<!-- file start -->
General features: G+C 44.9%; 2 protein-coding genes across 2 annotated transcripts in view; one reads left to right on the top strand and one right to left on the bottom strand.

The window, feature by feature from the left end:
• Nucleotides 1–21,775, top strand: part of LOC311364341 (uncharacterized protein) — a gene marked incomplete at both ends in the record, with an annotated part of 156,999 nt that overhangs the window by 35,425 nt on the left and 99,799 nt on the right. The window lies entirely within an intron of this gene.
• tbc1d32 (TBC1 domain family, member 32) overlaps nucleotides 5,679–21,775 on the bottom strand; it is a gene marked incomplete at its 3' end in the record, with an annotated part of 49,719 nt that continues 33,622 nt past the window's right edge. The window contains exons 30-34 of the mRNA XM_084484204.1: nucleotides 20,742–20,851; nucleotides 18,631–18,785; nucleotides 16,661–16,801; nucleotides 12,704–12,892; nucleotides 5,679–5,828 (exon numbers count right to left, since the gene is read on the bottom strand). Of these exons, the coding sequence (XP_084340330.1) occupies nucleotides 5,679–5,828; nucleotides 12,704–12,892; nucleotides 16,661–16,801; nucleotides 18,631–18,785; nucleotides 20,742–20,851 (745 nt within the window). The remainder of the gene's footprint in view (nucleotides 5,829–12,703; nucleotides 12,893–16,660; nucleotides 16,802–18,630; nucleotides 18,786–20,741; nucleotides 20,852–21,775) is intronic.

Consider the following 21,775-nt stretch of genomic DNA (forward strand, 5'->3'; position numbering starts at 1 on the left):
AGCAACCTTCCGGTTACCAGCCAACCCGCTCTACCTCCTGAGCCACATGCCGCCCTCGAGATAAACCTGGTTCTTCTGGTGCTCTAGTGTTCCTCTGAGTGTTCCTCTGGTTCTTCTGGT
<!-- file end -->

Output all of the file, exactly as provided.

General features: G+C 44.9%; 2 protein-coding genes across 2 annotated transcripts in view; one reads left to right on the top strand and one right to left on the bottom strand.

The window, feature by feature from the left end:
• Nucleotides 1–21,775, top strand: part of LOC311364341 (uncharacterized protein) — a gene marked incomplete at both ends in the record, with an annotated part of 156,999 nt that overhangs the window by 35,425 nt on the left and 99,799 nt on the right. The window lies entirely within an intron of this gene.
• tbc1d32 (TBC1 domain family, member 32) overlaps nucleotides 5,679–21,775 on the bottom strand; it is a gene marked incomplete at its 3' end in the record, with an annotated part of 49,719 nt that continues 33,622 nt past the window's right edge. The window contains exons 30-34 of the mRNA XM_084484204.1: nucleotides 20,742–20,851; nucleotides 18,631–18,785; nucleotides 16,661–16,801; nucleotides 12,704–12,892; nucleotides 5,679–5,828 (exon numbers count right to left, since the gene is read on the bottom strand). Of these exons, the coding sequence (XP_084340330.1) occupies nucleotides 5,679–5,828; nucleotides 12,704–12,892; nucleotides 16,661–16,801; nucleotides 18,631–18,785; nucleotides 20,742–20,851 (745 nt within the window). The remainder of the gene's footprint in view (nucleotides 5,829–12,703; nucleotides 12,893–16,660; nucleotides 16,802–18,630; nucleotides 18,786–20,741; nucleotides 20,852–21,775) is intronic.

Consider the following 21,775-nt stretch of genomic DNA (forward strand, 5'->3'; position numbering starts at 1 on the left):
AGCAACCTTCCGGTTACCAGCCAACCCGCTCTACCTCCTGAGCCACATGCCGCCCTCGAGATAAACCTGGTTCTTCTGGTGCTCTAGTGTTCCTCTGAGTGTTCCTCTGGTTCTTCTGGT